Monday, January 28, 2013

‘Altered’ Wheat Flour Tolerated by Celiacs



The dream of being able to eat wheat with impunity (no harm occurring), is one everyone with celiac disease and gluten sensitivity shares. Will it ever become a reality? Personally, I’m not sure, but it is exciting to hear about developing research in the area.

Recently the journal of Clinical & Developmental Immunology published an article entitled, “Reintroduction of Gluten Following Flour Transamidation in Adult Celiac Patients: A Randomized, Controlled Clinical Study”. Let’s define that word ‘transamidation’ – it simply means the process of transferring an amide group from one molecule to another. An amide group contains carbon, oxygen, nitrogen and hydrogen and it’s found in gluten.

In the study, a total of 47 celiacs who were following a gluten-free diet and doing well, were put into two groups. The control group consisted of 12 individuals who were fed traditional gluten-containing wheat flour. The other 35 celiacs made up the experimental group who were fed the transamidated wheat flour.

The results were as follows:

Fifteen days after the start of the study, a full 75% of the control group (eating gluten) had a clinical relapse. They had symptoms return and their blood work showed inflammation consistent with damage caused by gluten. The experimental group however, showed a 37% relapse, less than half of that seen in the control.

Ninety days into the study, 100% of the control group had relapsed. Certainly not a surprising result considering a known celiac is receiving gluten on a daily basis. Perhaps the only surprise is that it took that long for everyone to react. However, the experimental group fared much better. At the end of 90 days only 60% of them had relapsed.

Obviously this is a far from perfect outcome and I would never recommend to anyone that they consume such a flour, even if it was commercially available, which it is not. But having a full 40% of known celiacs consume this flour for 90 days with no perceptible reaction IS a nice step towards our dream of a less restricted diet.

The problem, of course, is being able to know in advance, who would tolerate this flour well. Further, what would happen if the test had continued for up to 6 months? Would more reactions be seen?

What about autoimmune reactions that can be silent for many years? Would this deamidated flour cause changes at that level, silently moving people towards autoimmune disease?

I would certainly want to know the answers to all these questions should the day come when such a flour became available for general consumption.

We are not yet at that point, but it’s interesting to contemplate should the day arise.
In the interim, we can enjoy our healthy, gluten-free diets and know that we are not playing Russian roulette with our health.

Please let me know if you have any questions. If your health is less than ideal, consider calling us for a free health analysis. Call 408-733-0400. Our destination clinic treats patients from across the country and internationally. You don’t need to live locally to receive help.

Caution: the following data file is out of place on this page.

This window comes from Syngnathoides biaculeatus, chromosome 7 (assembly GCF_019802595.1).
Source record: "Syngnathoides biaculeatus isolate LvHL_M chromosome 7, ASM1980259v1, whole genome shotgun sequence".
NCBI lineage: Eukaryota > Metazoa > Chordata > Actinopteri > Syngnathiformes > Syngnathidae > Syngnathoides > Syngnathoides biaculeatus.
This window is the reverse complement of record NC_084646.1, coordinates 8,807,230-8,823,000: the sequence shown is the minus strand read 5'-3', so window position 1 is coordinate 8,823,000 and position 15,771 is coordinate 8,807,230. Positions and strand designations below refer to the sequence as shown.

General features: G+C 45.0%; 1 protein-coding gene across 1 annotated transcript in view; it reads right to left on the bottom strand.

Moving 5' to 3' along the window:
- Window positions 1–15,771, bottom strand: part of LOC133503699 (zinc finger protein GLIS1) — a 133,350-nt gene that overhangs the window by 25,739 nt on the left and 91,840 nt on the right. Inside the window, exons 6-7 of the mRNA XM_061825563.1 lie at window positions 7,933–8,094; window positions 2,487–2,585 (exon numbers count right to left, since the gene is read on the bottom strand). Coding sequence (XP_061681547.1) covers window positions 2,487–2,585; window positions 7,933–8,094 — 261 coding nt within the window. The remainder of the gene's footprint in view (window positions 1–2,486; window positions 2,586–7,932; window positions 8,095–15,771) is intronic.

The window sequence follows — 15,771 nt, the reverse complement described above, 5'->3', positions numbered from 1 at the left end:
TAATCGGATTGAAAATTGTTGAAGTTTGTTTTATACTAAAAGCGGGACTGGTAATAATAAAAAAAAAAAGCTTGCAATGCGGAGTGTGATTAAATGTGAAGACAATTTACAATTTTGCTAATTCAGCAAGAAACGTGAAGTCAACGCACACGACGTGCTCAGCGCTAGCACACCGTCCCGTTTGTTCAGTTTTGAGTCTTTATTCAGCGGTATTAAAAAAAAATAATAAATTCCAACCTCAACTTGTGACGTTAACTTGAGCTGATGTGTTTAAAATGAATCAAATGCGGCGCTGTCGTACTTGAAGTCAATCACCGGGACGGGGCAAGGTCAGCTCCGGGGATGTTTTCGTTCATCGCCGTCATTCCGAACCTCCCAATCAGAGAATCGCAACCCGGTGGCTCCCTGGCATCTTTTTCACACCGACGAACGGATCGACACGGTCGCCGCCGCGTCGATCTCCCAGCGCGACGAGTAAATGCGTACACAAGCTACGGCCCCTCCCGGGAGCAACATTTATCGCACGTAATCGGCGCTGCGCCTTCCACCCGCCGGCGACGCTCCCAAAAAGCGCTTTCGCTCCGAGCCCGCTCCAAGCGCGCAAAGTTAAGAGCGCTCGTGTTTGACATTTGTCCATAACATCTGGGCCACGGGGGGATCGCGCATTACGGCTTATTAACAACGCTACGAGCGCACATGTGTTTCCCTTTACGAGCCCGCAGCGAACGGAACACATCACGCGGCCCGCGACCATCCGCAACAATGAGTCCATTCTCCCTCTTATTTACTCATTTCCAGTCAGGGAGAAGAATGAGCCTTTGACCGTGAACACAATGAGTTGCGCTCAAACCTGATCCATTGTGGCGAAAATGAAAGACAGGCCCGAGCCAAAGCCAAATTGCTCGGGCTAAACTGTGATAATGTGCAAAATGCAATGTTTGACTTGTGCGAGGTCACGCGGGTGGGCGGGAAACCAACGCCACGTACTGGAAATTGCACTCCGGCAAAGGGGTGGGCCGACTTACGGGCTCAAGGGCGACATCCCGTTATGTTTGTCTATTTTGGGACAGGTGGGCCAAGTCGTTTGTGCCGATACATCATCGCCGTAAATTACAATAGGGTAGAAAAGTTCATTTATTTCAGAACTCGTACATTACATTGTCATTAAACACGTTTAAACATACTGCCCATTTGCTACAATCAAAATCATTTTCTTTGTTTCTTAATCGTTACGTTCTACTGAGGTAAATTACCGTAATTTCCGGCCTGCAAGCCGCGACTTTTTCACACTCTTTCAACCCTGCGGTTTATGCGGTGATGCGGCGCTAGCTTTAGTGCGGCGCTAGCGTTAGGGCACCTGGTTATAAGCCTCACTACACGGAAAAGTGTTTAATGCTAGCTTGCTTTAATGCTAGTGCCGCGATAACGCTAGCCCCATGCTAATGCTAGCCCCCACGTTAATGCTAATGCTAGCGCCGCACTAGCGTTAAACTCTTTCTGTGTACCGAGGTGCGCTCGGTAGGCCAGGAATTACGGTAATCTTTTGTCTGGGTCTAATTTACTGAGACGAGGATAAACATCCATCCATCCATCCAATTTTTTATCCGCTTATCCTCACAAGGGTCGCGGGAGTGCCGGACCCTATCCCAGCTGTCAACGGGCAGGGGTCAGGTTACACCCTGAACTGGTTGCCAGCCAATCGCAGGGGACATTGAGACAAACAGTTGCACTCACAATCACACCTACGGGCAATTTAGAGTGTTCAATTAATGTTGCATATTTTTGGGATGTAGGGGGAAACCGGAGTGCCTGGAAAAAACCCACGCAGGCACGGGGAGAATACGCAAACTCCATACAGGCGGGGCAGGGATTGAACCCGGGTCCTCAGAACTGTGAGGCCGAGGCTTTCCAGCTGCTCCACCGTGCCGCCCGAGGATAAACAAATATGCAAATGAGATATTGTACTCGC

I look forward to hearing from you.


To your good health,
Dr Vikki Petersen, DC, CCN
Founder of HealthNOW Medical Center
Co-author of “The Gluten Effect”
Author of the e-Book: “Gluten Intolerance – What you don’t know may be killing you!”

Reference:
“Reintroduction of Gluten Following Flour Transamidation in Adult Celiac Patients: A Randomized, Controlled Clinical Study”.
Clinical and Developmental Immunology
Volume 2012 (2012), Article ID 329150, 10 pages
doi:10.1155/2012/329150
Mazzarella et al.

Monday, January 21, 2013

Is Quinoa ALWAYS Gluten Free?


Quinoa is grown in the Andes and is typically thought of as a grain. But that is a misnomer. Despite cooking up as a grain-like substance, quinoa is factually a seed from a plant similar to spinach and Swiss chard. Considering how healthy those two vegetables are, it is not then surprising that quinoa has a high protein content and contains all the necessary amino acids – making it one of those ‘near perfect’ foods that is nutritious, economical and easy to make. AND it’s gluten-free… or is it?

Hold on, before you stop reading because you think this is going to be depressing and you’re going to lose another of your ‘go to’ gluten-free staples, let me explain. The data that I’m about to present was published in the American Journal of Clinical Nutrition in August 2012. And I think that it’s important that you know.

The researchers, from Kings College in London, designed their study to analyze quinoa since little experimental data existed to support its safety as part of a gluten-free diet.

One of the reasons that quinoa has been on the gluten-free list is based on its protein content. Remember it is the protein in a food that tends to be problematic – gluten, more correctly gliadin, is a protein, as is casein, the problematic portion of dairy products. When someone ‘reacts’ or is allergic to a food, it is typically a reaction to the protein portion.

Wheat, barley, rye as well as non-glutinous corn, sorghum and oats, fall into the category of being high in something called prolamins.

What are prolamins? They are storage proteins that contain high amounts of the amino acids proline and glutamine – and are found standard in glutinous grains. It is known that prolamins may induce celiac disease and gluten sensitivity in susceptible individuals.

Quinoa is known to be low in prolamins, therefore it is little wonder that quinoa, with its low prolamin content, seemed a quite safe alternative on a gluten-free diet.

In this study the scientists looked at different cultivars of quinoa, 15 of them in all. A cultivar is a cultivated variety of a plant that is produced from a naturally occurring species and then maintained by cultivation. It turns out that different regions of the Andes produce different cultivars and it was the goal of this research to see if any of these cultivars had varying amounts of prolamin, enough that the immune system of a celiac-prone patient might react to it.